by Eunice Jeong and Ty Aderhold
The proliferation of mobile health (mHealth) apps can be both a blessing and a burden to health industry leaders.
These apps can complement and improve a health system's digital health strategy and patients' experience. For instance, mHealth can be integrated into a variety of service lines and care contexts, with apps targeted for wellness, symptom relief, treatment management, and other purposes. According to Becker's Health IT, mHealth also allows patients to better engage in their care and reduces over-utilization of care facilities, ultimately producing cost savings for health systems.
Health systems looking to add mHealth apps to their digital health portfolios must carefully select apps that align with their needs. But that's often easier said than done: the saturation and constant expansion of the mHealth market makes it difficult to determine which apps best fit a health system's needs. There is no shortage of options to choose from with over 300,000 apps available.
In addition to the sheer volume of apps, there are concerns about a lack of proper empirical support to determine app quality and efficacy. A 2019 study published in Nature Digital Medicine confirmed that a majority of behavioral health apps do not provide credible evidence to support their products' claims.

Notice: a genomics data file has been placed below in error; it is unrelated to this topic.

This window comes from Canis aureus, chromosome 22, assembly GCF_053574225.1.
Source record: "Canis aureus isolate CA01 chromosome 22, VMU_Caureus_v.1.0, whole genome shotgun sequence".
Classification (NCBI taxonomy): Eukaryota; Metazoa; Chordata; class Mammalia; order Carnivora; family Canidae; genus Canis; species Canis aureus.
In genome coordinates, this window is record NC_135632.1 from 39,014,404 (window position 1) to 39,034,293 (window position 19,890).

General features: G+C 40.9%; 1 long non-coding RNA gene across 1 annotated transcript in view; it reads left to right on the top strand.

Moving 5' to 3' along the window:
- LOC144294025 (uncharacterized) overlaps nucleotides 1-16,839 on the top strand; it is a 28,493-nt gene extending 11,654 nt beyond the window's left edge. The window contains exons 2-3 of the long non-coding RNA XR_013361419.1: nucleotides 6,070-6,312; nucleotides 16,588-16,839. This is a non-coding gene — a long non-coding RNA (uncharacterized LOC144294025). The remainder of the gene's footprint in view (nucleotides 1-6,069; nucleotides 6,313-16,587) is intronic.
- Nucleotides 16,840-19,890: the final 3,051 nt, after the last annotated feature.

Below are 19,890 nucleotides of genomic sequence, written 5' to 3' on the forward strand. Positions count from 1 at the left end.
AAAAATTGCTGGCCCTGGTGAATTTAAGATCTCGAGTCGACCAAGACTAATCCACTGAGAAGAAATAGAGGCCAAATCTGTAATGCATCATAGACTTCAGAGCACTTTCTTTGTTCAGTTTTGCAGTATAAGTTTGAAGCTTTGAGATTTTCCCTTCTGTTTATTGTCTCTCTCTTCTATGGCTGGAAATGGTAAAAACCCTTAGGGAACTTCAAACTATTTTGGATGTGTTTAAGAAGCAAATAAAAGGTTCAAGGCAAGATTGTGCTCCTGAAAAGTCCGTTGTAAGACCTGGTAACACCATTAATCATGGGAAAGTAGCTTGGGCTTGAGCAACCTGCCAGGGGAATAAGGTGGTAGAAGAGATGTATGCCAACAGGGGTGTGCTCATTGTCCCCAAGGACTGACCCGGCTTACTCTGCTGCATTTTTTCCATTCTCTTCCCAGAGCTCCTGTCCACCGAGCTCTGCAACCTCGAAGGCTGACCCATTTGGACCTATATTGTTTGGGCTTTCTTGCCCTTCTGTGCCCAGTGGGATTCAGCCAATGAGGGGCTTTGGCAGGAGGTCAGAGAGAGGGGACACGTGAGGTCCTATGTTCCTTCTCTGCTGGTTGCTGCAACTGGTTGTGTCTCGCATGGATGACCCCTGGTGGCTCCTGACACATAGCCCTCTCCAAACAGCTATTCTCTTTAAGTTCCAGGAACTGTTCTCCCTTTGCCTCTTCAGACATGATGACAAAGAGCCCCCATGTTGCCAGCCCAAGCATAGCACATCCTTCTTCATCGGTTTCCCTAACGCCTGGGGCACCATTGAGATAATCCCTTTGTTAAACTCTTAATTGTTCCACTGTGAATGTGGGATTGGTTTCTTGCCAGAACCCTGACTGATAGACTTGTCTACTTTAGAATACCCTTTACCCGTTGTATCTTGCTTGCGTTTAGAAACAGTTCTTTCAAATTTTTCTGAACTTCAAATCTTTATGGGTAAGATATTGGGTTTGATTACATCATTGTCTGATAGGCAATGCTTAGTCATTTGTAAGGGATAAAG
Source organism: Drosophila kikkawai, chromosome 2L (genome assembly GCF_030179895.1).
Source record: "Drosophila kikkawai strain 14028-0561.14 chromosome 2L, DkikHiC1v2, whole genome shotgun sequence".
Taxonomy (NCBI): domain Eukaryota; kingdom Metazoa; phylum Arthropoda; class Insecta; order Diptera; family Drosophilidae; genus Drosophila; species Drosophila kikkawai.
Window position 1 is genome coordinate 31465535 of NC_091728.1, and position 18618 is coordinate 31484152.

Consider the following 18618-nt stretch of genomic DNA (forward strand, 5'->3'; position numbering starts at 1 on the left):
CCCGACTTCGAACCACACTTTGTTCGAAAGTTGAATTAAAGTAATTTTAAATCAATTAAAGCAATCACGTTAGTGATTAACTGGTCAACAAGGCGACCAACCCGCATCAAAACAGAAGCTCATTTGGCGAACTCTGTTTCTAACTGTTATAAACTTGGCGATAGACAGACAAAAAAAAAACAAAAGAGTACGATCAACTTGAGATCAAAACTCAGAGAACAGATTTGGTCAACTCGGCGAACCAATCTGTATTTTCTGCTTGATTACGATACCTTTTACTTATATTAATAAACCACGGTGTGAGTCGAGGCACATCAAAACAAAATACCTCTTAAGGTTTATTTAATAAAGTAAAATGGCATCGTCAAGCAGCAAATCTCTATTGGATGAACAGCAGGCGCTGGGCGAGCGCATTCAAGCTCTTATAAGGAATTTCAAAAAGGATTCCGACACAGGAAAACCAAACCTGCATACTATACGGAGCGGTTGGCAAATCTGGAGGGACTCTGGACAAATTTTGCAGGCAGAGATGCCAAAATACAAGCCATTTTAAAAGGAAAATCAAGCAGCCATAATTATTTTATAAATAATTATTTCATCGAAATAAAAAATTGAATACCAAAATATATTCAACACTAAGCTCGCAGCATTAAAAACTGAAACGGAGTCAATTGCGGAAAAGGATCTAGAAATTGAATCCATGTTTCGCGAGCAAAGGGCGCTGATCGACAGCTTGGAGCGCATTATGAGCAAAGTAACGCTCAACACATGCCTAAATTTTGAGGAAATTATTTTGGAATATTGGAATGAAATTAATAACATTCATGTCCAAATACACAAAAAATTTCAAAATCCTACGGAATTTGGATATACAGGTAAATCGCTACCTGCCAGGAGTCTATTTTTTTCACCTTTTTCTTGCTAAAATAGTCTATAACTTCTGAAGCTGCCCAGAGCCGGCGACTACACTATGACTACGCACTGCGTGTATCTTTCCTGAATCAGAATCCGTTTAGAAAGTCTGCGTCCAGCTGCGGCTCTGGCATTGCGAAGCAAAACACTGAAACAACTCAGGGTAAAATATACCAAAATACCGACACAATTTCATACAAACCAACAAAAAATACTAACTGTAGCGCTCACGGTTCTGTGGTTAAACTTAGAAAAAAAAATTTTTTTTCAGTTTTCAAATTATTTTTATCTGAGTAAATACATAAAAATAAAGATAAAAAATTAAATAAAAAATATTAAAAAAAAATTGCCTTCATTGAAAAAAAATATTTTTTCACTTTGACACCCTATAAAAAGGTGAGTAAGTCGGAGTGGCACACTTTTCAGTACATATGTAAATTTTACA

How mHealth apps are evaluated today—and where the process falls short
To address efficacy concerns, researchers have developed a few dozen mHealth evaluation platforms, including the Mobile App Rating Scale (MARS), Xcertia, RankedHealth, ORCHA, Psyberguide, and Mindtools.io. These platforms use research-based, expert-reviewed methodologies to assess mHealth app performance on a variety of quality metrics.
Most evaluation platforms take a multi-step approach to the review process, but each has its own methodology. Apps that collect large amounts of user data or provide integrated care are generally reviewed more thoroughly compared to more basic apps that focus on general well-being.
Platforms assess the app's compliance with several relevant quality metrics. Assessment categories are relatively standardized across different evaluation platforms; general metrics include usability, privacy, security, appropriateness and suitability, transparency and content, safety, technical support and updates, and compatibility with mobile device. The platforms use this data to generate a final comprehensive evaluation or final score determining the overall quality of an app.
Although assessment categories are roughly similar across most evaluation platforms, there are often inconsistencies between how different platforms weigh those metrics, which can result in significantly different judgments. A 2019 study assessed how three evaluation platforms (ORCHA, Psyberguide, and Mindtools.io) judged 25 of the top behavioral health apps along the metrics of "user experience," "credibility," and "data privacy." They found two main points of concern: